San Francisco

John Clem Clarke

Walls Gallery

Another artist who succeeds in producing a visual richness far beyond that of the photographs he works from is John Clem Clarke, who has had a show at the Michael Walls Gallery. In his earlier work Clarke adapted masterpieces of the past by using photographs of the works themselves; for these paintings he used photographs of his friends arranged in the required poses.

He makes stencils for each area of color in the picture and then applies paint with a Flit gun instead of the traditional airbrush. This note on technique is fairly important for the understanding of his more recent work, since these small areas of color, which do the work of modeling, have come to take on an increasingly independent role as pictorial elements, and seem to have a life of their own in some of the paintings.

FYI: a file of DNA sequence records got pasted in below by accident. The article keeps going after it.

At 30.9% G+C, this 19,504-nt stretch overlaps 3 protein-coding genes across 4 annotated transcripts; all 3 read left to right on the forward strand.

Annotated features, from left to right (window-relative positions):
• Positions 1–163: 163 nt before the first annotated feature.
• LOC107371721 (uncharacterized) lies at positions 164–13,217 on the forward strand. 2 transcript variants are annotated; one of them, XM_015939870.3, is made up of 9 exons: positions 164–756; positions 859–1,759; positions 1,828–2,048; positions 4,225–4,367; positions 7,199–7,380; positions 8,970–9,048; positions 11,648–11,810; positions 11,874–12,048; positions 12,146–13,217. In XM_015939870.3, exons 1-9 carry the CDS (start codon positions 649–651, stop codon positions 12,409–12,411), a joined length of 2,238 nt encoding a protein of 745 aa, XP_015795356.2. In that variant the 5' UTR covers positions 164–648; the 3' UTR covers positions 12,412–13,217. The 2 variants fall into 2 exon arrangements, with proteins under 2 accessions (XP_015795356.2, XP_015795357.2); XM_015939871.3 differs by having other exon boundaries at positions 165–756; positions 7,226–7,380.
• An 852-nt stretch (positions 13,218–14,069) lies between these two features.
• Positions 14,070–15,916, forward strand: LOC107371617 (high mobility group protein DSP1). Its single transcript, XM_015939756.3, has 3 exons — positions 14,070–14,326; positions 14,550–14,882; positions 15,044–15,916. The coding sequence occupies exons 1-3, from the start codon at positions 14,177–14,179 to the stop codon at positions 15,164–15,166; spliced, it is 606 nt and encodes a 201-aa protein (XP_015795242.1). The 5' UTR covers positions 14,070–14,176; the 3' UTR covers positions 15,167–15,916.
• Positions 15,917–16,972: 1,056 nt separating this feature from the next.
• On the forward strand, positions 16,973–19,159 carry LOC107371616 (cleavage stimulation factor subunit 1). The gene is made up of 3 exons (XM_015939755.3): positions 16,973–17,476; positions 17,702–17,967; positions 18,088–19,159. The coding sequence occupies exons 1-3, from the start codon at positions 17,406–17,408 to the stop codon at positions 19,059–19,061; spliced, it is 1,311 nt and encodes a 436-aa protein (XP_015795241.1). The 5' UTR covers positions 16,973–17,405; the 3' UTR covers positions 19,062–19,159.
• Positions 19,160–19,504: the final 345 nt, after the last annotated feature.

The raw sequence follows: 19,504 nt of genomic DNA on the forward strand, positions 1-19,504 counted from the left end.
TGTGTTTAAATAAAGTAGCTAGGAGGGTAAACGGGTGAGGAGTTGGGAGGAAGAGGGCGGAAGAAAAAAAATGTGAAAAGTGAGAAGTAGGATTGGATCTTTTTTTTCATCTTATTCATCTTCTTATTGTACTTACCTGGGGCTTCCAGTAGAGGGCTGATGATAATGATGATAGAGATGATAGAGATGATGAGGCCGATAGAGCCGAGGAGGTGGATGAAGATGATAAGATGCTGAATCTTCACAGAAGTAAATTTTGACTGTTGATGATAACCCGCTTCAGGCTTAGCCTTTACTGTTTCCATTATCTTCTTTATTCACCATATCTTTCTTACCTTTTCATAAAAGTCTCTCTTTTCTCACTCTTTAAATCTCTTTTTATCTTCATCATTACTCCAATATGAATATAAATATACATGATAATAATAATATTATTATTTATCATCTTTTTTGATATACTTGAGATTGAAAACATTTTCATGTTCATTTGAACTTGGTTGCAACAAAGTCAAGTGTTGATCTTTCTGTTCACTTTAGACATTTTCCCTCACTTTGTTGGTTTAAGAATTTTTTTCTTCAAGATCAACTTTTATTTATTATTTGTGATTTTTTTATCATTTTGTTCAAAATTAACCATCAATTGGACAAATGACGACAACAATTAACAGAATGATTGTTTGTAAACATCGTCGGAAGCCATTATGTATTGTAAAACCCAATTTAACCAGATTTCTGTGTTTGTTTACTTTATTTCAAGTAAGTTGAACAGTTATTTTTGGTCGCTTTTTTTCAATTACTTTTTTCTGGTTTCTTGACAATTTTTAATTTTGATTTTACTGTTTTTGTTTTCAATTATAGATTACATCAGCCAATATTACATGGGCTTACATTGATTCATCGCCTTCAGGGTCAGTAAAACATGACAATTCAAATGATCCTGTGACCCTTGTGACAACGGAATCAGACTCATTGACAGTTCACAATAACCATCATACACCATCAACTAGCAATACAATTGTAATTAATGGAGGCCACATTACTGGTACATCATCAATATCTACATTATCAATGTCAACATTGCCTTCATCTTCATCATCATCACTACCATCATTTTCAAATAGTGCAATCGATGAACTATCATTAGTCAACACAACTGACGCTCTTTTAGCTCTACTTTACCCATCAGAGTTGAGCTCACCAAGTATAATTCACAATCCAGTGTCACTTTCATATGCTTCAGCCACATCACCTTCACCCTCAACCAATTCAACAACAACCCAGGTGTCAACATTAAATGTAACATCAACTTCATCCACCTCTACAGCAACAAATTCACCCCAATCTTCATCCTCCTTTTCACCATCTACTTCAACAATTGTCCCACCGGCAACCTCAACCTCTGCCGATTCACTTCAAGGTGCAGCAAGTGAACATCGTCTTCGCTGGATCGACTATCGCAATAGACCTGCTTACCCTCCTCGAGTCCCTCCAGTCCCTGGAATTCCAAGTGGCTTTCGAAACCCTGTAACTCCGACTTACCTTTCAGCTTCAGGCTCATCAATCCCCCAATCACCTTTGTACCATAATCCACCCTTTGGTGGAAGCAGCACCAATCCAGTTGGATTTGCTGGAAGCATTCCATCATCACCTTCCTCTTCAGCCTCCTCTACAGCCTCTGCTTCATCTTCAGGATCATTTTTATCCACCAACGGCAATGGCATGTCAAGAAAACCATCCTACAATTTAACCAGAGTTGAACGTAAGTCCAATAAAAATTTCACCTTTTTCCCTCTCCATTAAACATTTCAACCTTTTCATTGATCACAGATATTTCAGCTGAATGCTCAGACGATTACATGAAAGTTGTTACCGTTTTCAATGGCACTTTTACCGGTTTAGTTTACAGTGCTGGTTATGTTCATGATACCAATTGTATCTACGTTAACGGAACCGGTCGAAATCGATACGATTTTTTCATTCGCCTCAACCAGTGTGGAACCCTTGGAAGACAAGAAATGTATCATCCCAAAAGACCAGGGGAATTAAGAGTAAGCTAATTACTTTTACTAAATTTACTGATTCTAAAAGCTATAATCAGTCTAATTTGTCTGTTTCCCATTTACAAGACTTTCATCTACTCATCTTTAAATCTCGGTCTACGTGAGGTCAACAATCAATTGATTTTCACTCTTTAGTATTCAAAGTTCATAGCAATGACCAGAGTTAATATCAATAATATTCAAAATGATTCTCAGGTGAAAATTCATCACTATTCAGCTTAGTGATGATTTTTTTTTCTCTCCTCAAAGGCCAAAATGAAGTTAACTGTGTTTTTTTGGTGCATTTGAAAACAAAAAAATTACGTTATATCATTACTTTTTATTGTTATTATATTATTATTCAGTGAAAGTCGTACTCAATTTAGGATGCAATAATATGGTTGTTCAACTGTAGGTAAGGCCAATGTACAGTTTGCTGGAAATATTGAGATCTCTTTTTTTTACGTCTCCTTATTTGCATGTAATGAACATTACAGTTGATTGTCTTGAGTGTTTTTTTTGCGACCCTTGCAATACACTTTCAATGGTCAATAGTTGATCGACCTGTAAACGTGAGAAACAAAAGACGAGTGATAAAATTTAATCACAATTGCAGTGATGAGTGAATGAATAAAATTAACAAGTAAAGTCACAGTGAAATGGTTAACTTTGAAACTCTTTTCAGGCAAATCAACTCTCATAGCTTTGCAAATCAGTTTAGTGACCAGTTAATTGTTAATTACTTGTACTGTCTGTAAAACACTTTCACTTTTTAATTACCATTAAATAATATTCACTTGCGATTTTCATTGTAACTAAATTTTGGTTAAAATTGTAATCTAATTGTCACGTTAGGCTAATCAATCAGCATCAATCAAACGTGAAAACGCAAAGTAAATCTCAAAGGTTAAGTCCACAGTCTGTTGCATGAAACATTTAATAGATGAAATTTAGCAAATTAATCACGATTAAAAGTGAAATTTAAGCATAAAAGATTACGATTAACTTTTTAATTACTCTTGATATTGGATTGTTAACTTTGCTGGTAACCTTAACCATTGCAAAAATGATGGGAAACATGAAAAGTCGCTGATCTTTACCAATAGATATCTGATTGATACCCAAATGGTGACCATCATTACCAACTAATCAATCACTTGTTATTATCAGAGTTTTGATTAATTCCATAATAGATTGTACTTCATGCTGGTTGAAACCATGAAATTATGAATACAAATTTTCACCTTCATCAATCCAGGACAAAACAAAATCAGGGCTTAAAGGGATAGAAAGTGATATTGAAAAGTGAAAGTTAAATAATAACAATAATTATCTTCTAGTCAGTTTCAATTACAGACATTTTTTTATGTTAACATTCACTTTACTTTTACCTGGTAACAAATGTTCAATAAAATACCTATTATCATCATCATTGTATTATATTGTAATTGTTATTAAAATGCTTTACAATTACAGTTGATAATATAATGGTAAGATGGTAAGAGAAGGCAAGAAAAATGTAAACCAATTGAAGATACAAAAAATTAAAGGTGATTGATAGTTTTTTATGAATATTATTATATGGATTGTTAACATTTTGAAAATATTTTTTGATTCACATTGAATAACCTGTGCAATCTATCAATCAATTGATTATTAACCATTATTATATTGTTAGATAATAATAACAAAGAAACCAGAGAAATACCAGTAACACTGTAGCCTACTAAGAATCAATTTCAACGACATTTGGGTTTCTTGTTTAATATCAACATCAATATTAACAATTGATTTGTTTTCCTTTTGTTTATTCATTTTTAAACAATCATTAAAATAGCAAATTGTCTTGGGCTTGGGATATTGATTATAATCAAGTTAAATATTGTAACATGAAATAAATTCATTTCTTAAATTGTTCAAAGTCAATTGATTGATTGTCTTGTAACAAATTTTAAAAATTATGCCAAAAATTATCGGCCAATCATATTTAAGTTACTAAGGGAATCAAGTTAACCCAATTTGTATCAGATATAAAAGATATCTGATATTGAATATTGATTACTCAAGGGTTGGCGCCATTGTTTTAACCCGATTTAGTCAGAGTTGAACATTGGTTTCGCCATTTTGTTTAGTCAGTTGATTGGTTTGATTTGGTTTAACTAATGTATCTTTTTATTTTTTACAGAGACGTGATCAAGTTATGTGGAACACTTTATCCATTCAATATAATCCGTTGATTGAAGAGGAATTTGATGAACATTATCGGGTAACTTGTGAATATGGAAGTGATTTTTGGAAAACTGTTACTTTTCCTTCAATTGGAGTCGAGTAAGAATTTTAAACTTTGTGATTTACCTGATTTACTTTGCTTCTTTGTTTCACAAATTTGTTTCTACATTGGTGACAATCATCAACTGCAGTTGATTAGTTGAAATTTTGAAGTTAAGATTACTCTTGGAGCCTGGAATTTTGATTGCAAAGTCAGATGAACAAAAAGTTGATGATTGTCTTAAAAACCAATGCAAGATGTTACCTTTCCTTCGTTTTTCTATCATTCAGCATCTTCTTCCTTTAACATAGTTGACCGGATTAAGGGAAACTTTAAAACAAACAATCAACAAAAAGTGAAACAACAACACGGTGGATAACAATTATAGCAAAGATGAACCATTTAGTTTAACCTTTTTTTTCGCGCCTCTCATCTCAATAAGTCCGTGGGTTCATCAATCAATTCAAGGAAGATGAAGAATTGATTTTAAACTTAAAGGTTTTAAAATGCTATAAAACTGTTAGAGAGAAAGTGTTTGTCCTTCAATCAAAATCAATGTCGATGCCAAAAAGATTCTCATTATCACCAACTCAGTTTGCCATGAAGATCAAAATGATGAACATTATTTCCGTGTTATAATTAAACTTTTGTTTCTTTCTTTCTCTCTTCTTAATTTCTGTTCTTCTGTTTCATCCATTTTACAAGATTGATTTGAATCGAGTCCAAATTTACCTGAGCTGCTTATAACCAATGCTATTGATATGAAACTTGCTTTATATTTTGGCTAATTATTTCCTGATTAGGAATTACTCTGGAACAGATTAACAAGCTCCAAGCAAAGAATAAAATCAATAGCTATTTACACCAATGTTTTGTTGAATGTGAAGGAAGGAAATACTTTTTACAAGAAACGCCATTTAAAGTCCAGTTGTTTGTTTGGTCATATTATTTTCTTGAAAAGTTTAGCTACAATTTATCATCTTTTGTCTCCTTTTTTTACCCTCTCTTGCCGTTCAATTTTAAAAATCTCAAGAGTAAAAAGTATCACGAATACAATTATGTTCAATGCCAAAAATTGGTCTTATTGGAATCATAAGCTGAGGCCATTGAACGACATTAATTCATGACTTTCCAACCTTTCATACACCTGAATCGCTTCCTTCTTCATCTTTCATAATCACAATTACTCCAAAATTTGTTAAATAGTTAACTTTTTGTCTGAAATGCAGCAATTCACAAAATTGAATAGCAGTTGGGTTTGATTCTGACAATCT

Clarke’s paintings seem to be about light and modeling more than they are about their historical sources. There was so much white and near-white that I sometimes thought I was in the presence of a poor man’s Zurbarán. Whatever art-historical points are being made should not be taken over seriously. The point is that Clarke is producing, by a technique that sounds coldly reductive when described, a lot of delightfully sensuous paintings.

Jerome Tarshis